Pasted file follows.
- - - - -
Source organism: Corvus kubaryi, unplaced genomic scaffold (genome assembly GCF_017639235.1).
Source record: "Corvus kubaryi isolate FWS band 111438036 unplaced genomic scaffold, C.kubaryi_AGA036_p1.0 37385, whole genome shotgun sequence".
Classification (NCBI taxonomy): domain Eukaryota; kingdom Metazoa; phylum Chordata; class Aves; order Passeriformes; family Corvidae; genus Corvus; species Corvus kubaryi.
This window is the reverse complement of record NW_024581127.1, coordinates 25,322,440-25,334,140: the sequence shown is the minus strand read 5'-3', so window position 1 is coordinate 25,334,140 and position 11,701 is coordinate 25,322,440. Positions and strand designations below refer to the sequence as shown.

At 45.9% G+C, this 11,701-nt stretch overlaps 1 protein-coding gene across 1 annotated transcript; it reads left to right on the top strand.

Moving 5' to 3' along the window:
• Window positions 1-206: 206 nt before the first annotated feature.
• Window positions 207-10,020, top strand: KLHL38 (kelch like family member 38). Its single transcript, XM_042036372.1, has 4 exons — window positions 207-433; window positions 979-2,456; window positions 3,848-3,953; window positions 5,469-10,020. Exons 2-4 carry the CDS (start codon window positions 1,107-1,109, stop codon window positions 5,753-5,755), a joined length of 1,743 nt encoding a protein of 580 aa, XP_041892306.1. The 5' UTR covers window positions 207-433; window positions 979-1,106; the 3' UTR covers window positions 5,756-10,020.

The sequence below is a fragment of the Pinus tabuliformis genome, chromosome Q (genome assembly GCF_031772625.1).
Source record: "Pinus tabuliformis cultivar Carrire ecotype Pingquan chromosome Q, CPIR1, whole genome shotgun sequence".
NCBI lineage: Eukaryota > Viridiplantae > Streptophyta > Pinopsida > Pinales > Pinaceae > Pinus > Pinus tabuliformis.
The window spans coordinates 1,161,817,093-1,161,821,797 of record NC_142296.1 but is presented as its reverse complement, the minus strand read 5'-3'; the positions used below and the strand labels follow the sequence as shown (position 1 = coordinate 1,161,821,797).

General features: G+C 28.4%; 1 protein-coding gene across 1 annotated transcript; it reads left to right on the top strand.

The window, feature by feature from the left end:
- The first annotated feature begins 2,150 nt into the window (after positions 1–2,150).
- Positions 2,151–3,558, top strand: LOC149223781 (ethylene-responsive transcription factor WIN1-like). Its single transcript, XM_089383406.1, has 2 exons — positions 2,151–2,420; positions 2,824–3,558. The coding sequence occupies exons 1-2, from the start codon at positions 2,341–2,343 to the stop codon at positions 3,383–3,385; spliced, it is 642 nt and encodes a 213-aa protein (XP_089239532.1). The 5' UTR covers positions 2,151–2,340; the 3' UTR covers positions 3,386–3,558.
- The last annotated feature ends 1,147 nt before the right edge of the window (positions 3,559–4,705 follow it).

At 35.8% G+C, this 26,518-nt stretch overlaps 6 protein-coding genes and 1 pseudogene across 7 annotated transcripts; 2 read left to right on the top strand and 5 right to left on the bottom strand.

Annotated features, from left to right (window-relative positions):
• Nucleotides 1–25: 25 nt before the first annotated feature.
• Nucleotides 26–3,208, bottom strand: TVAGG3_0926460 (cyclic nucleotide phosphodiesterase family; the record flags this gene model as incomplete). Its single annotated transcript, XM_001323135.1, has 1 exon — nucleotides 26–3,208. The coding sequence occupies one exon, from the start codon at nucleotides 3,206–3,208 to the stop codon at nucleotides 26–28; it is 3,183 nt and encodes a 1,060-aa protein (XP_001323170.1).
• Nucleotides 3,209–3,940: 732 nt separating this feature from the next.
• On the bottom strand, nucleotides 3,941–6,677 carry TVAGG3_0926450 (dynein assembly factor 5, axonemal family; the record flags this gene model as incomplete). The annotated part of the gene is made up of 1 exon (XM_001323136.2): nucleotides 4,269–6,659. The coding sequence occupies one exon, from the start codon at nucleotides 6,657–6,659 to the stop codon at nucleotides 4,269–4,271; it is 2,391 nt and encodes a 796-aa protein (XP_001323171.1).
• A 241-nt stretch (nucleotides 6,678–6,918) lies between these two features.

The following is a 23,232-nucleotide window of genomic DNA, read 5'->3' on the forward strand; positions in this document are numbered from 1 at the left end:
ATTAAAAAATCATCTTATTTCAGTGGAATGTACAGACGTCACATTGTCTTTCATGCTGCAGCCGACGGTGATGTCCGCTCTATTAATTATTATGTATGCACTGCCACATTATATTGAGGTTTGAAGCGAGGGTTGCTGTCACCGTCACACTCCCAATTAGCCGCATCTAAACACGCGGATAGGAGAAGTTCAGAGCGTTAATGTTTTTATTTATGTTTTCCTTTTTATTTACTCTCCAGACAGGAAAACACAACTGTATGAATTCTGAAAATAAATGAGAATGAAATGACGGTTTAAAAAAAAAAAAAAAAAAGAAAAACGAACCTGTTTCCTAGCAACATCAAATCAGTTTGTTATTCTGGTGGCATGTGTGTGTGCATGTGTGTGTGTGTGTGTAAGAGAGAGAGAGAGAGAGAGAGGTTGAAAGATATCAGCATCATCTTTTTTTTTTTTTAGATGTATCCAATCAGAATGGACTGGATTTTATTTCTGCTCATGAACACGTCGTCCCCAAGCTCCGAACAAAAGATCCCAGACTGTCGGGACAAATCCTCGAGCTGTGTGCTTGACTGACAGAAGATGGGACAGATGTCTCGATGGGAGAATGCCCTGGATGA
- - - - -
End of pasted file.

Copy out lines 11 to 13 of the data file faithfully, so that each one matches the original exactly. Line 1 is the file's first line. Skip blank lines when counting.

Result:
NCBI lineage: Eukaryota > Viridiplantae > Streptophyta > Pinopsida > Pinales > Pinaceae > Pinus > Pinus tabuliformis.
The window spans coordinates 1,161,817,093-1,161,821,797 of record NC_142296.1 but is presented as its reverse complement, the minus strand read 5'-3'; the positions used below and the strand labels follow the sequence as shown (position 1 = coordinate 1,161,821,797).

General features: G+C 28.4%; 1 protein-coding gene across 1 annotated transcript; it reads left to right on the top strand.